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Tuesday, 19 June 2012
Page: 7130

Mr BUTLER (Port AdelaideMinister for Social Inclusion, Minister for Mental Health and Ageing and Minister Assisting the Prime Minister on Mental Health Reform) (18:28): I thank the member for Hindmarsh for his question. Can I say that, from the government's perspective, the chairpersonship of the member for Hindmarsh on the House of Representatives Standing Committee on Health and Ageing has been extraordinarily valuable for the government. I know that that committee is now conducting an inquiry in dementia, so, not only does the member for Hindmarsh represent the wisest electorate but he is also deeply engaged in some of the issues he alluded to in his question, particularly around the emerging epidemic of dementia. I also know, having been a close friend and supporter of his since he was first a candidate for the seat of Hindmarsh in 1998, that he has been very closely engaged in all of that time with the aged care sector and so understands the issues intimately.

Dementia, as the member for Hindmarsh indicated, is an emerging epidemic in this country. Currently, around 300,000 Australians live with dementia and that number is expected to double every 20 years, to the point of more than a million experiencing or living with dementia by 2050 if we do not make very serious inroads into our capacity to detect it early and to treat it, if not entirely cure it. Dementia is a very significant challenge to the community. It is going to be the leading cause of disability across Australia by 2016. It obviously is already the leading cause of disability for older Australians, but will be, in health terms, the leading cause of disability generally in the Australian population in only four years time. The ABS data that was released recently indicates that the number of deaths caused by dementia over the last decade increased by 140 per cent.

Alzheimer's Australia is the key organisation in this area and has been running a very effective and very valuable campaign called Fight Dementia, that used the opportunity presented by the Productivity Commission's inquiry to raise public consciousness, and frankly consciousness within this building, about issues associated with dementia. I said, at a number of their forums, that a response to the Productivity Commission report and a response to the aged care reform challenge that did not have at its heart a response to the dementia epidemic would not be a decent response. I am very pleased to indicate to the Federation Chamber and to the member for Hindmarsh that dementia is at the centre of the Living Longer, Living Better policy that they Prime Minister and I outlined some time ago—to the tune of $268 million in new initiatives to deal with the dementia epidemic. We have also indicated, the Minister for Health and I, that we will be taking to the August meeting of health ministers, a proposal that dementia be added to the existing list of eight national health priorities. We are very confident that will get the support of all of the state and territory ministers, and for the first time, dementia will be recognised for what it is: a national health priority.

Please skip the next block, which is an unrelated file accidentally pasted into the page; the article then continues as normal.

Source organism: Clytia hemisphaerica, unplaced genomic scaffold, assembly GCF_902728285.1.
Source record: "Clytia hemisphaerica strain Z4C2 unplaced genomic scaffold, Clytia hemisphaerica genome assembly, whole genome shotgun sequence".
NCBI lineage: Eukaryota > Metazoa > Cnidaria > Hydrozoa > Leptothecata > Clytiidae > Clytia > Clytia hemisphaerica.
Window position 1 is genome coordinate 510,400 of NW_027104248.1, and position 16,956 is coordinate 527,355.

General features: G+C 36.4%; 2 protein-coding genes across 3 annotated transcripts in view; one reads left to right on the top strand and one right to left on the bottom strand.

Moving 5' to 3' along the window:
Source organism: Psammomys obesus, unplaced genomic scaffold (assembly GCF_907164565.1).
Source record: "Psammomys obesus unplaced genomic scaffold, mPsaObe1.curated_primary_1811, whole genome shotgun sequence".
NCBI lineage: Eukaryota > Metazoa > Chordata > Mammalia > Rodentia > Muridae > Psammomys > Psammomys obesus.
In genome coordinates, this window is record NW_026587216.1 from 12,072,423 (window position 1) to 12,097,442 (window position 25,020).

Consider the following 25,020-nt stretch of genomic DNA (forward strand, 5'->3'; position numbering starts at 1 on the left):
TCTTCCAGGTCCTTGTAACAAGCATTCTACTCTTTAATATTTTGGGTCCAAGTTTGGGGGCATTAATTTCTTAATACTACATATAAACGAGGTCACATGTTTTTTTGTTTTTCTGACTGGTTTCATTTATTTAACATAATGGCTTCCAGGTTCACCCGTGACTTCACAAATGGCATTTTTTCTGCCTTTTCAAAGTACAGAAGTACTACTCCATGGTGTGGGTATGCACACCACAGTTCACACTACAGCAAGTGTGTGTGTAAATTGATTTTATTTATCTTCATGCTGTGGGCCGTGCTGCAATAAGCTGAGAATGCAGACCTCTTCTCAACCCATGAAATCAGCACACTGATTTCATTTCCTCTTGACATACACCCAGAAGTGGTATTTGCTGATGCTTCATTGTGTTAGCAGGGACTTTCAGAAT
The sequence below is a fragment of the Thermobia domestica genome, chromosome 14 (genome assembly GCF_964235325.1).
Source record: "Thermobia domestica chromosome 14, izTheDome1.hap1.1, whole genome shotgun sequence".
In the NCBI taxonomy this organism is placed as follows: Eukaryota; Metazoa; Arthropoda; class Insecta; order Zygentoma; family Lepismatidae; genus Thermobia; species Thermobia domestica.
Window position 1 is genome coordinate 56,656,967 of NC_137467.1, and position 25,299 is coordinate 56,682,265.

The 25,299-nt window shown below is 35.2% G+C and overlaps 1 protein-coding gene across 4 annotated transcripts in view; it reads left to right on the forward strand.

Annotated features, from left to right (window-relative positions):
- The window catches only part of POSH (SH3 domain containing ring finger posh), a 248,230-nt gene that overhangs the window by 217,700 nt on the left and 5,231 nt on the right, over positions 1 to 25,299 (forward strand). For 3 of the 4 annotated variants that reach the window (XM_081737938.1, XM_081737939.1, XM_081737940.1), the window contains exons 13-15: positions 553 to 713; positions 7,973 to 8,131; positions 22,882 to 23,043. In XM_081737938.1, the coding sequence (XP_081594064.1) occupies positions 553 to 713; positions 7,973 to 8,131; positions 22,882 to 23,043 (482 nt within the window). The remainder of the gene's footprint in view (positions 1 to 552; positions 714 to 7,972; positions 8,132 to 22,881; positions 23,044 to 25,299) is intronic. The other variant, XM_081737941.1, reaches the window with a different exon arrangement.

Within the Living Longer, Living Better package, there are a range of elements dealing with the challenge of dementia. Firstly, all home-care packages from July 2013 will attract a dementia supplement of 10 per cent for those recipients of home care who have a dementia diagnosis. Currently, only about six per cent of home-care recipients qualify for the EACHD package, which is a package particularly designed for people living with dementia. Our reforms will mean that 26 per cent of home-care recipients—from six to 26 per cent of home-care recipients—will qualify for a 10 per cent supplement on their entitlement to home care. Additionally, we are introducing a new supplement in residential care to deal with the needs of people with very severe dementia—the behavioural and psychological symptoms of dementia.

We are introducing new elements to the DBMAS scheme, the Dementia Behavioural Management Advisory Scheme, to deal with the particular needs that Indigenous Australians and Australians of a CALD background have when experiencing dementia, particularly language reversion—reversion out of English, even if they have very good adopted English, to their original language—and all the additional challenges that presents in terms of providing them with care and support. There is funding available for more timely diagnosis, dealing with the challenge that more than three years is the average time taken to give a proper diagnosis of dementia—lost years in terms of a family's capacity to get the supports and to make the plans that they need to live life as well as they possibly can with such a very serious condition. I thank the member for Hindmarsh for his question. I am very proud of the dementia elements in this package.